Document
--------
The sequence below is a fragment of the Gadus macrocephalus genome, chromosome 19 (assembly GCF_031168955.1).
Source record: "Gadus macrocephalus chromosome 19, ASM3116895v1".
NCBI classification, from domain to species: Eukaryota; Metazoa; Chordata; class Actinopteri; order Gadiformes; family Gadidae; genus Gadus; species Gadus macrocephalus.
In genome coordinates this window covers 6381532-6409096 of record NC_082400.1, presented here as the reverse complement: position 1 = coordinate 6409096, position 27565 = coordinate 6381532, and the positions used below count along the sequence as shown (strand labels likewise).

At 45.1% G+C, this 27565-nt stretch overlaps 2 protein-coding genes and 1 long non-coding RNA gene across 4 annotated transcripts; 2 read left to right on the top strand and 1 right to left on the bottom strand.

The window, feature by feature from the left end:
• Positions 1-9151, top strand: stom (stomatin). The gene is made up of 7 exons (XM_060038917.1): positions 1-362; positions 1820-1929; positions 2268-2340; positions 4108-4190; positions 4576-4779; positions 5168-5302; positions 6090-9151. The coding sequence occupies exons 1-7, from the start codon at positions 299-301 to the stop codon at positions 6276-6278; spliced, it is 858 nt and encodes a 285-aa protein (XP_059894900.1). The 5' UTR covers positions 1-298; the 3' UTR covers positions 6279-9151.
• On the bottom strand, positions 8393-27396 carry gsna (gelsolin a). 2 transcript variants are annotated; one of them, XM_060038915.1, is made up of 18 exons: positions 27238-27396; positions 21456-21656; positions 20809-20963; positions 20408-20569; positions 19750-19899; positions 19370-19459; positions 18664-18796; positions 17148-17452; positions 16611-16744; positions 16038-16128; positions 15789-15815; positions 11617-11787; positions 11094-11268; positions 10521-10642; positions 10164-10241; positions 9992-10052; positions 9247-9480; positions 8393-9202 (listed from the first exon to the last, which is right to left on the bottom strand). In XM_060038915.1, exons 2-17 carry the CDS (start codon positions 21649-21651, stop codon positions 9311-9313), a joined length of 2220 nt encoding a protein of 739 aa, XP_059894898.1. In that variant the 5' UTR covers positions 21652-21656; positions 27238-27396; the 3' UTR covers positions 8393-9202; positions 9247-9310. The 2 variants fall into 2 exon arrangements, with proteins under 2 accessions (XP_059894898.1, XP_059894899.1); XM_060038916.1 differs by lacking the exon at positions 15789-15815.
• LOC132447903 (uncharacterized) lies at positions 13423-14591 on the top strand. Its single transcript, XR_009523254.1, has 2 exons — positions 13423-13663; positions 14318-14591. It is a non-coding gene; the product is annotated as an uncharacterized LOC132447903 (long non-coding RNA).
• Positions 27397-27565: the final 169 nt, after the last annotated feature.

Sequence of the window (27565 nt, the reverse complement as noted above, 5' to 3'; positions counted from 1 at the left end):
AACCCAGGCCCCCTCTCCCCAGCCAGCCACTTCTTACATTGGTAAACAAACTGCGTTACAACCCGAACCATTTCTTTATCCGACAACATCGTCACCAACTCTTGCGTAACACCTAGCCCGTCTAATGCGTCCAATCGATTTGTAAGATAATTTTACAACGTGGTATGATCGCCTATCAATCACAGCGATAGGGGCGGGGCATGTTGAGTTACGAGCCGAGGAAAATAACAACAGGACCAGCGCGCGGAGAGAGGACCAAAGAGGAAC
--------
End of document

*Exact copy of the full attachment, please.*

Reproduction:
The sequence below is a fragment of the Gadus macrocephalus genome, chromosome 19 (assembly GCF_031168955.1).
Source record: "Gadus macrocephalus chromosome 19, ASM3116895v1".
NCBI classification, from domain to species: Eukaryota; Metazoa; Chordata; class Actinopteri; order Gadiformes; family Gadidae; genus Gadus; species Gadus macrocephalus.
In genome coordinates this window covers 6381532-6409096 of record NC_082400.1, presented here as the reverse complement: position 1 = coordinate 6409096, position 27565 = coordinate 6381532, and the positions used below count along the sequence as shown (strand labels likewise).

At 45.1% G+C, this 27565-nt stretch overlaps 2 protein-coding genes and 1 long non-coding RNA gene across 4 annotated transcripts; 2 read left to right on the top strand and 1 right to left on the bottom strand.

The window, feature by feature from the left end:
• Positions 1-9151, top strand: stom (stomatin). The gene is made up of 7 exons (XM_060038917.1): positions 1-362; positions 1820-1929; positions 2268-2340; positions 4108-4190; positions 4576-4779; positions 5168-5302; positions 6090-9151. The coding sequence occupies exons 1-7, from the start codon at positions 299-301 to the stop codon at positions 6276-6278; spliced, it is 858 nt and encodes a 285-aa protein (XP_059894900.1). The 5' UTR covers positions 1-298; the 3' UTR covers positions 6279-9151.
• On the bottom strand, positions 8393-27396 carry gsna (gelsolin a). 2 transcript variants are annotated; one of them, XM_060038915.1, is made up of 18 exons: positions 27238-27396; positions 21456-21656; positions 20809-20963; positions 20408-20569; positions 19750-19899; positions 19370-19459; positions 18664-18796; positions 17148-17452; positions 16611-16744; positions 16038-16128; positions 15789-15815; positions 11617-11787; positions 11094-11268; positions 10521-10642; positions 10164-10241; positions 9992-10052; positions 9247-9480; positions 8393-9202 (listed from the first exon to the last, which is right to left on the bottom strand). In XM_060038915.1, exons 2-17 carry the CDS (start codon positions 21649-21651, stop codon positions 9311-9313), a joined length of 2220 nt encoding a protein of 739 aa, XP_059894898.1. In that variant the 5' UTR covers positions 21652-21656; positions 27238-27396; the 3' UTR covers positions 8393-9202; positions 9247-9310. The 2 variants fall into 2 exon arrangements, with proteins under 2 accessions (XP_059894898.1, XP_059894899.1); XM_060038916.1 differs by lacking the exon at positions 15789-15815.
• LOC132447903 (uncharacterized) lies at positions 13423-14591 on the top strand. Its single transcript, XR_009523254.1, has 2 exons — positions 13423-13663; positions 14318-14591. It is a non-coding gene; the product is annotated as an uncharacterized LOC132447903 (long non-coding RNA).
• Positions 27397-27565: the final 169 nt, after the last annotated feature.

Sequence of the window (27565 nt, the reverse complement as noted above, 5' to 3'; positions counted from 1 at the left end):
AACCCAGGCCCCCTCTCCCCAGCCAGCCACTTCTTACATTGGTAAACAAACTGCGTTACAACCCGAACCATTTCTTTATCCGACAACATCGTCACCAACTCTTGCGTAACACCTAGCCCGTCTAATGCGTCCAATCGATTTGTAAGATAATTTTACAACGTGGTATGATCGCCTATCAATCACAGCGATAGGGGCGGGGCATGTTGAGTTACGAGCCGAGGAAAATAACAACAGGACCAGCGCGCGGAGAGAGGACCAAAGAGGAAC